We're Only In It For The Money (1968) has a similar clarity and may technically be a better album, if you're the type who likes to quantify these things. By this point Zappa had more resources at his disposal, a larger band, more money for equipment and studio time, more experience directing the whole operation, all the ingredients necessary to make a grand statement. Money is an album of its time, one finds Zappa fully tuned in to prevailing trends. If it were funny it might mark Zappa's peak as a satirist. As it is there's no such risk, its humour is bleak and undermined by an uncharacteristic aura of despondent resignation. It doesn't help that Ray Collins temporary absence left the group without a vocalist capable of any subtlety. We're Only In It For The Money may be a great formal achievement, a timely piece of social comment but it's also a deeply tedious album to listen to.
Much better is Zappa's solo debut Lumpy Gravy (1968), recorded at the same time as Money with some material in common but an entirely different experience. Though they may have pushed the boundaries, all three Mothers albums to this point were clearly rock albums. Lumpy Gravy on the other hand started as an orchestral suite but by the time of its release veered off track to incorporate twangy surf guitars, primitive tape manipulations and a bunch of hippies under a piano mumbling stoned hippy nonsense about pigs and ponies. It's the primordial soup from which Zappa would elsewhere summon order, an exhilarating ride through elements randomly assembled and welded together with brutal jump-cuts. Again, this is one of the few early albums whose previous edition sounded fine so the lack of a remaster here is no big problem.
Unlike Cruising With Ruben And The Jets (1968) which is presented here in its controversial 1987 mix. As with Freak Out it's difficult for me to care because I always figured Ruben was a worthless exercise in nostalgia. Zappa's original sleevenotes admit as much, minus the value judgement, calling it "just a bunch of old men... sitting around the studio, mumbling about the good old days". Except where the original had been a bunch of tired twenty-something geriatrics reminiscing over the doo-wop pop of their youth for thirteen tracks of bittersweet whine, this version is one 40-year-old bloke directing a bunch of twenty-something kids in a romanticised pastiche of the same. More Shakin' Stevens than Sha Na Na, more Happy Days than American Graffiti.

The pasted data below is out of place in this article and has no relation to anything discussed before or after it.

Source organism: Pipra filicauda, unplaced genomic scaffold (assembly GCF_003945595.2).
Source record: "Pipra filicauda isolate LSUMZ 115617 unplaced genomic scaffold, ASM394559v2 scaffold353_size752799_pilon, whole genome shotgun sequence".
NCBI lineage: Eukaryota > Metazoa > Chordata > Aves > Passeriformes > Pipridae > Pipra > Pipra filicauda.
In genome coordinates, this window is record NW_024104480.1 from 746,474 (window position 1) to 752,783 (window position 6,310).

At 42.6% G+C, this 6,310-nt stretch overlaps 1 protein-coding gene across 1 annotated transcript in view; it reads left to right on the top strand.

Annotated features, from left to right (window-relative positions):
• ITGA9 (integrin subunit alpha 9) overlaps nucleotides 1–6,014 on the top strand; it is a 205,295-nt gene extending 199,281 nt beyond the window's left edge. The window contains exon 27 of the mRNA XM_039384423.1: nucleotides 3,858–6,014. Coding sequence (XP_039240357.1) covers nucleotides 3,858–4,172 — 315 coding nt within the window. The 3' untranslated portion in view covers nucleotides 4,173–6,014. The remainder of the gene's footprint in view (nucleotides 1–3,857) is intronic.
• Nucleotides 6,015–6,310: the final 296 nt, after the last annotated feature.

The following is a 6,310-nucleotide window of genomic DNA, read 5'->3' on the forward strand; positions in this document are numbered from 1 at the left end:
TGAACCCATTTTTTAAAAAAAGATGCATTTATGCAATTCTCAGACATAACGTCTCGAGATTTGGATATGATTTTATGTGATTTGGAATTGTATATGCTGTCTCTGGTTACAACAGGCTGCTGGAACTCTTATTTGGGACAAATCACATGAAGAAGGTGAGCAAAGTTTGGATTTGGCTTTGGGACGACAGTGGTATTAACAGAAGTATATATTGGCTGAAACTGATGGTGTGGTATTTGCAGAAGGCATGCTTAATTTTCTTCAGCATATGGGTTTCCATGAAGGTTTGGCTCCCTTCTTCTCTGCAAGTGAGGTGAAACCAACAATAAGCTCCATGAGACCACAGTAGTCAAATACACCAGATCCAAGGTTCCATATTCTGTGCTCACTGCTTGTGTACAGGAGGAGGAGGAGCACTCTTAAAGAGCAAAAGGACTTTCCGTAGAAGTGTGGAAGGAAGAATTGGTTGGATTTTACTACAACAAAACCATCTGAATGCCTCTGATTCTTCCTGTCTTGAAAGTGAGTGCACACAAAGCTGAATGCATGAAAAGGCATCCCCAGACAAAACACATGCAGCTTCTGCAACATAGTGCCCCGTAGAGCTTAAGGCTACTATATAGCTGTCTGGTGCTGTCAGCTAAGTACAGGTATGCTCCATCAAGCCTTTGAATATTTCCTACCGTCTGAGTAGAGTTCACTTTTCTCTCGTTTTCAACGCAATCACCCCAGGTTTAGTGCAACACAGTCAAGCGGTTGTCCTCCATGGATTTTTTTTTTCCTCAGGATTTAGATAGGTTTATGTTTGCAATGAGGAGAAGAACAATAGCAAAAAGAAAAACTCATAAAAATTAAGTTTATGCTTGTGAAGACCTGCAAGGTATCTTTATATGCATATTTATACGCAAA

In some ways Ruben represented a fond farewell to such sounds. That's not entirely accurate, of course, but it's certainly true that Zappa would never again look back at such length or with such awed reverence. From this point on retro glances would be constructive, substantial, as with the astonishingly beautiful vignettes which peppered the original Mothers final release as an active band, the double set Uncle Meat (1969). Recorded concurrently with Ruben, songs such as 'Cruising For Burgers' and 'Dog Breath' express the full range of teenage joys and frustrations with a rare mix of honesty and dignity.
But there's so much more to Uncle Meat. It's the point where Zappa finally managed to fuse the various elements from Lumpy Gravy into an ordered, accessible whole whilst reaching even further for source material. Free jazz is all over Uncle Meat, but also notable is a debut for the piquant yet distinctively musty ambience of material recorded live on stage. It's the first adequate showcase for the expanded Mothers lineup, most of whom covered a range of instruments to the point where a small orchestra could be overdubbed into existence for the airless mechanical perfection of 'Project X' and 'The Dog Breath Variations'. It's not all amazing, some of the documentary material is a bit much, but again that's only one perspective. It'd be easy enough to argue that clips such as 'Our Bizarre Relationship' are the most avant-garde inclusions here, anticipating by three decades the obscenity of modern celebrity in a networked age. It may even be true, personally I've no patience for hearing sixty seconds of Zappa's old flatmate reminiscing about the time he had two girls in one night. Worse, this is another 80s update with forty-odd extra minutes of such gibberish.
Here I have to admit that I've never actually heard the original vinyl of Uncle Meat so beyond the obviously superfluous 'bonus' tracks I can't compare. This version is decent enough, there's no fluctuating treble or any of such nonsense, but given how much better the new versions of Burnt Weeny Sandwich (1969) and Weasels Ripped My Flesh sound I can't help wonder what I'm missing. Until I heard the new Weasels I'd started to wonder if it was one of those records I'd worn out through over-exposure. And, yeah, maybe there is an element of that, it's not an album I'll play too often cos if needs be I can summon it up in my head, no electricity required. But I'm glad they got it right this time, glad it finally sounds again more like the version I imagine, pleased it's more a resurrection than a remaster.